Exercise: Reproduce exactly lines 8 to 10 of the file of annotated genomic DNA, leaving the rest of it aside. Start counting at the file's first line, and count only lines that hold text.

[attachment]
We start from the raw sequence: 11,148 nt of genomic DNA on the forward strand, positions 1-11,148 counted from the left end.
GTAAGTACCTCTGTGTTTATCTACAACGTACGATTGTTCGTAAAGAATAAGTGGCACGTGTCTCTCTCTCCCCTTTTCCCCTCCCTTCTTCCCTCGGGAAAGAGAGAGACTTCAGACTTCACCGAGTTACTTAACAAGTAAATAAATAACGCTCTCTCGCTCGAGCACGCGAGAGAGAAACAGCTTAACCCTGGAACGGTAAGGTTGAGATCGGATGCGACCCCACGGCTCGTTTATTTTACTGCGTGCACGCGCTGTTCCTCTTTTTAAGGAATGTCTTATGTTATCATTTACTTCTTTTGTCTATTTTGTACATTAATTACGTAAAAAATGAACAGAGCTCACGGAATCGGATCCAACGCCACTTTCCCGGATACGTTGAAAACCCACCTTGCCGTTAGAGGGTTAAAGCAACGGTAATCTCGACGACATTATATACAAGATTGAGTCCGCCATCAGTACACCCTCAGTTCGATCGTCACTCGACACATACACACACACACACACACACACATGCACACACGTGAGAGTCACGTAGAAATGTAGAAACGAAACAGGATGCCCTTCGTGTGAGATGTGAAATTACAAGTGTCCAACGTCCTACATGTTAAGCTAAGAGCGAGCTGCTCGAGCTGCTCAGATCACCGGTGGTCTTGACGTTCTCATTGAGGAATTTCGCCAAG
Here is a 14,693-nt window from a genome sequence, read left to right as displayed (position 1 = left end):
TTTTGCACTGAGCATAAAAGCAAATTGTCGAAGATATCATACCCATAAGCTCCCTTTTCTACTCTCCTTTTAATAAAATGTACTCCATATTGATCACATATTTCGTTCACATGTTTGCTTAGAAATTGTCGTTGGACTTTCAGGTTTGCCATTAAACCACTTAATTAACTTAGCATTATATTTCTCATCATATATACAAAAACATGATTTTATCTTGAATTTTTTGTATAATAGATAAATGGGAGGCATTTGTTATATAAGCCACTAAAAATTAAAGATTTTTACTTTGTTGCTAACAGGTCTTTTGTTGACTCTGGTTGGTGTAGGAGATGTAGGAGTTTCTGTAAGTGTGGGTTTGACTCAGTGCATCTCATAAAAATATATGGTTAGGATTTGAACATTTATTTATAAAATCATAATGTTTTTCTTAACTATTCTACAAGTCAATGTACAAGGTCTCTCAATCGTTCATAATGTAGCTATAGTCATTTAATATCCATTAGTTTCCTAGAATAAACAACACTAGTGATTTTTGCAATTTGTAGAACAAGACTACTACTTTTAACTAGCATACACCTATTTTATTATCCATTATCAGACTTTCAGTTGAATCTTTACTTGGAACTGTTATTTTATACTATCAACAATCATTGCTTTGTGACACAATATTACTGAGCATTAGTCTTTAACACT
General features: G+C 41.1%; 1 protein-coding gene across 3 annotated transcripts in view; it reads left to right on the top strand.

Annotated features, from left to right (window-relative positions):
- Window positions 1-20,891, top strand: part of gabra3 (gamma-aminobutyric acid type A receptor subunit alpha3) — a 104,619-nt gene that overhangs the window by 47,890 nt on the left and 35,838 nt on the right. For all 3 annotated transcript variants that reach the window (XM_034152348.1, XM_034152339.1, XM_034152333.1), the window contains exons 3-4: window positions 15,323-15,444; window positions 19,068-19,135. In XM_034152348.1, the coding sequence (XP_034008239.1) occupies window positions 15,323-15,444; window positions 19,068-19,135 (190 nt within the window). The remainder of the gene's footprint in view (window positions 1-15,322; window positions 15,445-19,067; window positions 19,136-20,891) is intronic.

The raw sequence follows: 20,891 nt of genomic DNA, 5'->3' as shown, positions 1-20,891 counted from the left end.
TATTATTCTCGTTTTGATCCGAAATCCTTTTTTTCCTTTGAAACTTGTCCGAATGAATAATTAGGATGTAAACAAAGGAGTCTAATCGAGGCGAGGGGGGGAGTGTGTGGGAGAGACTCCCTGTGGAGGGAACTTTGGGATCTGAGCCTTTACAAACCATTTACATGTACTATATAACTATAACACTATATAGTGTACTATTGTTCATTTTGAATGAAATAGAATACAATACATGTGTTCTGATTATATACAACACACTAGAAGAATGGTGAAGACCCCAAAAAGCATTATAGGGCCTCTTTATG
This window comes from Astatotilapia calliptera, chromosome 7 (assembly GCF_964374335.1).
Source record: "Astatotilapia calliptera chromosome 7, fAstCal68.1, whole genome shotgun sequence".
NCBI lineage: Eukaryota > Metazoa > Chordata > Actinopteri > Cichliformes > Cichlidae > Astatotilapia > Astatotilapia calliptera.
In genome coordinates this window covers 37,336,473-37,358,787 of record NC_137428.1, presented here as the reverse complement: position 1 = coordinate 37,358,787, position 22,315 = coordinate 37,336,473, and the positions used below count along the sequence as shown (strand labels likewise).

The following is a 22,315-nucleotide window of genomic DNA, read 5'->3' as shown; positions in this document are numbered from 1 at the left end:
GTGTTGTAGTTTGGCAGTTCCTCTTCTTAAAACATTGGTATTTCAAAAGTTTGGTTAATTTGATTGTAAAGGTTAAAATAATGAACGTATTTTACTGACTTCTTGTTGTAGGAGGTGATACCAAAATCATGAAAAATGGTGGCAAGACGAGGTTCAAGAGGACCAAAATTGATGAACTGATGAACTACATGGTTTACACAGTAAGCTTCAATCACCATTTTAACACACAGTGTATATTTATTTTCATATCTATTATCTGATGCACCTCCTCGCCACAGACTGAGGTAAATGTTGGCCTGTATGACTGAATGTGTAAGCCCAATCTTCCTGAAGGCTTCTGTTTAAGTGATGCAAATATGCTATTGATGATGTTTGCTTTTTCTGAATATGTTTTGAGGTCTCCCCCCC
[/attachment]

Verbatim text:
The raw sequence follows: 20,891 nt of genomic DNA, 5'->3' as shown, positions 1-20,891 counted from the left end.
TATTATTCTCGTTTTGATCCGAAATCCTTTTTTTCCTTTGAAACTTGTCCGAATGAATAATTAGGATGTAAACAAAGGAGTCTAATCGAGGCGAGGGGGGGAGTGTGTGGGAGAGACTCCCTGTGGAGGGAACTTTGGGATCTGAGCCTTTACAAACCATTTACATGTACTATATAACTATAACACTATATAGTGTACTATTGTTCATTTTGAATGAAATAGAATACAATACATGTGTTCTGATTATATACAACACACTAGAAGAATGGTGAAGACCCCAAAAAGCATTATAGGGCCTCTTTATG
This window comes from Astatotilapia calliptera, chromosome 7 (assembly GCF_964374335.1).